The Decision to Teach Any Text

Carol Jago, one of my edu-heroes, writes in With Rigor for All, about the weight of our curriculum choices. “I fear that too often in an effort to make the curriculum relevant we lose rigor. In our effort to provide students with readings that they can relate to, we sometimes end up teaching works that students can read on their own at the expense of teaching texts that they most certainly do need assistance negotiating.”

How do you know if a text is right for your students, whether it is Shakespeare or something contemporary?

This is a question that I never asked early in my career and that is a shame.

I taught the texts I was assigned to teach, following the curriculum map dutifully. As soon as I finished one book or unit, I’d march right on to the next. But I never paused to reflect on what it was about that particular text that was unique. Now I find it such a fundamental question and I’m asking it of everything that I teach. Now, when I plan a unit or consider a new work, I ask myself “what opportunity does this text present that no other does?”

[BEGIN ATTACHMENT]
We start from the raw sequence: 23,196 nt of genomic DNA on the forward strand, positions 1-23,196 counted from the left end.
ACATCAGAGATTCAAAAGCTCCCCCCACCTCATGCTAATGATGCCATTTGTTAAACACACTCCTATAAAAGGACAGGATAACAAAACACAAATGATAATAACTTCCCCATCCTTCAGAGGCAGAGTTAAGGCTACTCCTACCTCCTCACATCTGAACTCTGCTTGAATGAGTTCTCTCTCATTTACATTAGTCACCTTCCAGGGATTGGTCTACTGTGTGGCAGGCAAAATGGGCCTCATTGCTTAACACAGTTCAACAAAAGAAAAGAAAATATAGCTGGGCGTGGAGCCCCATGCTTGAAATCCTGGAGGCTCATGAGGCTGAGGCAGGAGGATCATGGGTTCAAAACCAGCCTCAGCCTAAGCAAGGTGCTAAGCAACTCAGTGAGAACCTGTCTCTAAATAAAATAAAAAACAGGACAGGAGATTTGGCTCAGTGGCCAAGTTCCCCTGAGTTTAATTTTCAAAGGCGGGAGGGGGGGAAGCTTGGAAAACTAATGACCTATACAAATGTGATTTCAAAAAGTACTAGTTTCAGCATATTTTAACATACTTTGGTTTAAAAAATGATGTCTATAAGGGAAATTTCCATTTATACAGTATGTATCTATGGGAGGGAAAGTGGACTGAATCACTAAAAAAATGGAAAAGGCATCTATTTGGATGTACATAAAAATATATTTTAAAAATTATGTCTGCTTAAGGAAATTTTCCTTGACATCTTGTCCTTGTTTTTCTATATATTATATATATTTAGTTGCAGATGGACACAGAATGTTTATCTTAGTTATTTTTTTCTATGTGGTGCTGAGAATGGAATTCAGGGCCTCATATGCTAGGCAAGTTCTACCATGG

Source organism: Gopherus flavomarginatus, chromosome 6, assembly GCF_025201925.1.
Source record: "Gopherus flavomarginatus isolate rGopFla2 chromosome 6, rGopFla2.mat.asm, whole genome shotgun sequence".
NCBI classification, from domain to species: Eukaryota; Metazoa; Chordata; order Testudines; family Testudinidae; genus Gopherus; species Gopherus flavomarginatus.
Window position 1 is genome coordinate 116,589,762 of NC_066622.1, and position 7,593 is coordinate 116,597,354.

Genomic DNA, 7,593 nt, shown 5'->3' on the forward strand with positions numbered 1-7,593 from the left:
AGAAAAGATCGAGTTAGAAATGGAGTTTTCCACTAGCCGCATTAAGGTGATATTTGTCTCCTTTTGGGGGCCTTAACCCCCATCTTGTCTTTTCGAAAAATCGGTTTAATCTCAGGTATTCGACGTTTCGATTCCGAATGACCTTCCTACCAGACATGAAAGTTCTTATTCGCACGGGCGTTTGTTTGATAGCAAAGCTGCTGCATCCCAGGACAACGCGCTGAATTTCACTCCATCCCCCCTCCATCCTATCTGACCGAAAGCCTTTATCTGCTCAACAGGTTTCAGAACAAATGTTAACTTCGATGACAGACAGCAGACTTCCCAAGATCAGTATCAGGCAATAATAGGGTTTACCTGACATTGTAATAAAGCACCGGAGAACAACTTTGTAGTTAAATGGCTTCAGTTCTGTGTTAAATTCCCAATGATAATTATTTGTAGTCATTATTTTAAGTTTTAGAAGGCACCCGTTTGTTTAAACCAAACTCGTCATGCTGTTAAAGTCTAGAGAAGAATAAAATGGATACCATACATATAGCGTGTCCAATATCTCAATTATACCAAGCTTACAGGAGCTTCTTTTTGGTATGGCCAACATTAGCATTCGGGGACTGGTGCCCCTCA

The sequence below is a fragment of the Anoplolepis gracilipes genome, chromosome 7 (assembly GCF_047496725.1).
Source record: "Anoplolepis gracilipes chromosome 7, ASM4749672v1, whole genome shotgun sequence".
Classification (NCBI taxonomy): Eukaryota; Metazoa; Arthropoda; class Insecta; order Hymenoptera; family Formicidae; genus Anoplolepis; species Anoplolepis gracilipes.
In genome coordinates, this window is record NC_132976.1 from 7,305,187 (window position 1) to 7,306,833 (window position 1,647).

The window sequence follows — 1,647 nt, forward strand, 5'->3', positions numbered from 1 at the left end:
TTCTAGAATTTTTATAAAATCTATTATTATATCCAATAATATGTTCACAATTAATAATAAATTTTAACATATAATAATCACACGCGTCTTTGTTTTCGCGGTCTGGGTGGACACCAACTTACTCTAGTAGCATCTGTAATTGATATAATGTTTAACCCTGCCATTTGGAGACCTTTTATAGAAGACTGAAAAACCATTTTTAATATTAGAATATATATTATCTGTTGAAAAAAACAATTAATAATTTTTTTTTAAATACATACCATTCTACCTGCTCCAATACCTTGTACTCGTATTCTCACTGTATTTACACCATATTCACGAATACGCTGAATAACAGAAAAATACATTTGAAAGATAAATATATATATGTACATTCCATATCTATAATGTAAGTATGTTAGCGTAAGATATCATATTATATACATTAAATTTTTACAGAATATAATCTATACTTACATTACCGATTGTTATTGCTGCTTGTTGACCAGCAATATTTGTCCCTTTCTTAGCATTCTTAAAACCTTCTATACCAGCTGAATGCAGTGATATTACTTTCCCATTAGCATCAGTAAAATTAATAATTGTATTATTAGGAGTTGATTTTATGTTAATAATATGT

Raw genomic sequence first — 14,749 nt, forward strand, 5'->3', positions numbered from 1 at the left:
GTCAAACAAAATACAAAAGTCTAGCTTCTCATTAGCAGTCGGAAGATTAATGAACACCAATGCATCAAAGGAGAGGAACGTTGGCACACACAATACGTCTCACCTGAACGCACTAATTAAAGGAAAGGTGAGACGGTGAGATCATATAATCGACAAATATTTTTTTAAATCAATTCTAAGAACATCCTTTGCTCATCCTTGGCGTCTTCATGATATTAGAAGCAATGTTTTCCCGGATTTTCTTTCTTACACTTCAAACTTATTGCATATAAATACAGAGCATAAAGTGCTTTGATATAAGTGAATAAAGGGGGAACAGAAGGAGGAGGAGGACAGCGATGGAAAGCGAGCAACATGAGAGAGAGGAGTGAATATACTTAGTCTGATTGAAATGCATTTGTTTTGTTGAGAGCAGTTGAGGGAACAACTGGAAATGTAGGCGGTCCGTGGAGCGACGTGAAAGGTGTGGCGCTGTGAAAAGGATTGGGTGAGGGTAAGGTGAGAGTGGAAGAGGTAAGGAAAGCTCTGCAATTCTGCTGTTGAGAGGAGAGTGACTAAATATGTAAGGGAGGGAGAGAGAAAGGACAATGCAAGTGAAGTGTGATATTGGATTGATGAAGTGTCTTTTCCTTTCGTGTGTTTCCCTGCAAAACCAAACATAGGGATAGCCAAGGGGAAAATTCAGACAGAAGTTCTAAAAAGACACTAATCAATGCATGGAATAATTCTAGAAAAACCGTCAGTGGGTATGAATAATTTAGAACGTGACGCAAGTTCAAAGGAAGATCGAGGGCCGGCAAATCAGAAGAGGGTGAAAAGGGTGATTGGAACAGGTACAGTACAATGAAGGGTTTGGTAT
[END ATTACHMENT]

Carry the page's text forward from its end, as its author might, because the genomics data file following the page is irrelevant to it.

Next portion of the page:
Mortimer J. Adler said, “In the case of good books, the point is not to see how many of them you can get through, but rather how many can get through to you.”

That is what I seek to do, make each text get through to my students, not the other way around.

The question remains, is Shakespeare irreparably old and irretrievably distant from our students’ lives to have an effect?

Or, should we buck up to the challenge and display the courage that Jago advocates when she writes “there is always a reason for not doing something difficult. We owe it to our students to stop making excuses and start teaching them how to read demanding literature.”

In asking these fundamental questions the past few years, I can say with certainty that Shakespeare will  remain a part of my classroom.